Day 38: I’ve been listening to dharma talk podcasts. In one of them, a talk by Max Erdstein of Audio Dharma, he relays a story of a monk in his teaching who said this: “Not-Knowing is Most Intimate.” (You can listen here.)
I adore this idea. It is an idea that I find over and over again in my life. It reminds me of a song by Antony and the Johnsons: Everything is New.
Everything is New. If you look at it right.
We can see this, by viewing the world independent of our conditioning,without preconceived notions. The idea is a bit like semantic satiation, but for the entire world. You may have experienced this if you’ve ever experimented with psychedelics: awe at the novelty of an everyday thing: a human hand, the shape of a blade of grass.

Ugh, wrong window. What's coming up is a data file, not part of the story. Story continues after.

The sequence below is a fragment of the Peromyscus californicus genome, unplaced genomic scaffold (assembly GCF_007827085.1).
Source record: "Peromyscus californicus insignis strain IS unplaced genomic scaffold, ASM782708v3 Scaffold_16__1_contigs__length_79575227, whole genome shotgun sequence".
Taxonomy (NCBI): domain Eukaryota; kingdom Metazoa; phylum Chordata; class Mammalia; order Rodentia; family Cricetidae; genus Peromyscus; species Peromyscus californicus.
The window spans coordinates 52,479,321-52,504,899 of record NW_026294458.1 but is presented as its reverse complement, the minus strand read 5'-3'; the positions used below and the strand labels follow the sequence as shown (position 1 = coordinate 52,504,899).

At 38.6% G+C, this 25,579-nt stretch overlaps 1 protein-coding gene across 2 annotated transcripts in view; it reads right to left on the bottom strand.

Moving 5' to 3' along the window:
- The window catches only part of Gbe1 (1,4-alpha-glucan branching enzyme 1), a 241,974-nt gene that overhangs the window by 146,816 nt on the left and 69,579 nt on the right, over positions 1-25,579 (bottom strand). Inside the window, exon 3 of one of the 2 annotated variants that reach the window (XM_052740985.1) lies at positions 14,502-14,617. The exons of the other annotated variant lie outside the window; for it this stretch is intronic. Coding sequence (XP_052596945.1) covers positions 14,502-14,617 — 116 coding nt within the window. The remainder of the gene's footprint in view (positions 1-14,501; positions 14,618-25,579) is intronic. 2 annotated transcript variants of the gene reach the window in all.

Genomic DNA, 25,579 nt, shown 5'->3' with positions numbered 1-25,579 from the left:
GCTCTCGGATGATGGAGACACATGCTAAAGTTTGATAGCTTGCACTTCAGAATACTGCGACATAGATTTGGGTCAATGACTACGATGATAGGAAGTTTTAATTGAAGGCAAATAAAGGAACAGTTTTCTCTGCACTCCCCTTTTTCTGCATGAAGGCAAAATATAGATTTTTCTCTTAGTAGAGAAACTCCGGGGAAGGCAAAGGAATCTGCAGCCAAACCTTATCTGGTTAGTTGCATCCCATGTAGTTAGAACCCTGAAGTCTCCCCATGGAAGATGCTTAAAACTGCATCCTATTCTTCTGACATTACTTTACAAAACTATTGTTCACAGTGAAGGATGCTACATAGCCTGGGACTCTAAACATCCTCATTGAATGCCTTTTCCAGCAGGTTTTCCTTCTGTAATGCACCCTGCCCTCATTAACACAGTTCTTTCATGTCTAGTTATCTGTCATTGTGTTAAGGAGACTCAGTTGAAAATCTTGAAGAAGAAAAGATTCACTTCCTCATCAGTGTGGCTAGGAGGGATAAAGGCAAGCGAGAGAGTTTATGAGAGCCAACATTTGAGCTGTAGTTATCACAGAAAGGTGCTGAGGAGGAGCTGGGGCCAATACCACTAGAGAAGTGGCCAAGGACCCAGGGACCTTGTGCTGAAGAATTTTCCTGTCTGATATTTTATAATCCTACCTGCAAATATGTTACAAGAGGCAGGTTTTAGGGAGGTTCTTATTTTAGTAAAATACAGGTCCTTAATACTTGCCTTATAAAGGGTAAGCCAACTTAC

It’s the removal of a veil that we don’t know is there, the veil of the past, the veil of language, the veil of our conditioning.
Annie Dillard has a story about this in her book, Pilgrim at Tinker’s Creek: she recounts sitting at sunset with her dog and seeing suddenly a tree. She sees the tree. Sees it divorced from her everyday understanding of a tree, divorced from the archetypal tree notion/image that sits in all of our brains. And then in a moment it’s gone. She calls it the Tree With the Lights In It.
I love that these experiences are felt and recognized for their power and goodness across cultures, eons, traditions. These are the experiences that can change the world. These are the experiences that not enough of us have.
How can we encourage moments like these? How can we encourage wonder and awe and not-knowing mind? For ourselves, for our children? I think it may be sitting.
I hope it’s sitting.